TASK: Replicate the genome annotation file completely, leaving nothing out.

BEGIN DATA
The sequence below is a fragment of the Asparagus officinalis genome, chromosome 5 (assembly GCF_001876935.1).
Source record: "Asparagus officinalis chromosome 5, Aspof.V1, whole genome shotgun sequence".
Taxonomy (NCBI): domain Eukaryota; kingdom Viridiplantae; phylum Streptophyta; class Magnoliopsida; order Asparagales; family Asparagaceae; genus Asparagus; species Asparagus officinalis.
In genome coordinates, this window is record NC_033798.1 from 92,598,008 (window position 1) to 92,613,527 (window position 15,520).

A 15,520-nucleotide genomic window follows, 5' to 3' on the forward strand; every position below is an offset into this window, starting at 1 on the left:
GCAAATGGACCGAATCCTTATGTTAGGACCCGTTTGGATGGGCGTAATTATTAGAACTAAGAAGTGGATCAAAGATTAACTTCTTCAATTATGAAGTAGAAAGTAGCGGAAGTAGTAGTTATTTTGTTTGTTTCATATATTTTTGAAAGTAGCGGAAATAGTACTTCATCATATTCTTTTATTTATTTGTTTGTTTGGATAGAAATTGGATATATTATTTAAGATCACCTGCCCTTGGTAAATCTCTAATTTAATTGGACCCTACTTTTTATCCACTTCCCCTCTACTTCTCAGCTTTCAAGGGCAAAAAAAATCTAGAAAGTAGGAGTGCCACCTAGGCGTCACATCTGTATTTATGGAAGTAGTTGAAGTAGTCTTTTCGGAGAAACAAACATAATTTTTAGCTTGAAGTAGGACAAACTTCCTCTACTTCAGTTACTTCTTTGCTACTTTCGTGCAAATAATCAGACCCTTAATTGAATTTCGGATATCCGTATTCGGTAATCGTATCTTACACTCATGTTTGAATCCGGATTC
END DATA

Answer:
The sequence below is a fragment of the Asparagus officinalis genome, chromosome 5 (assembly GCF_001876935.1).
Source record: "Asparagus officinalis chromosome 5, Aspof.V1, whole genome shotgun sequence".
Taxonomy (NCBI): domain Eukaryota; kingdom Viridiplantae; phylum Streptophyta; class Magnoliopsida; order Asparagales; family Asparagaceae; genus Asparagus; species Asparagus officinalis.
In genome coordinates, this window is record NC_033798.1 from 92,598,008 (window position 1) to 92,613,527 (window position 15,520).

A 15,520-nucleotide genomic window follows, 5' to 3' on the forward strand; every position below is an offset into this window, starting at 1 on the left:
GCAAATGGACCGAATCCTTATGTTAGGACCCGTTTGGATGGGCGTAATTATTAGAACTAAGAAGTGGATCAAAGATTAACTTCTTCAATTATGAAGTAGAAAGTAGCGGAAGTAGTAGTTATTTTGTTTGTTTCATATATTTTTGAAAGTAGCGGAAATAGTACTTCATCATATTCTTTTATTTATTTGTTTGTTTGGATAGAAATTGGATATATTATTTAAGATCACCTGCCCTTGGTAAATCTCTAATTTAATTGGACCCTACTTTTTATCCACTTCCCCTCTACTTCTCAGCTTTCAAGGGCAAAAAAAATCTAGAAAGTAGGAGTGCCACCTAGGCGTCACATCTGTATTTATGGAAGTAGTTGAAGTAGTCTTTTCGGAGAAACAAACATAATTTTTAGCTTGAAGTAGGACAAACTTCCTCTACTTCAGTTACTTCTTTGCTACTTTCGTGCAAATAATCAGACCCTTAATTGAATTTCGGATATCCGTATTCGGTAATCGTATCTTACACTCATGTTTGAATCCGGATTC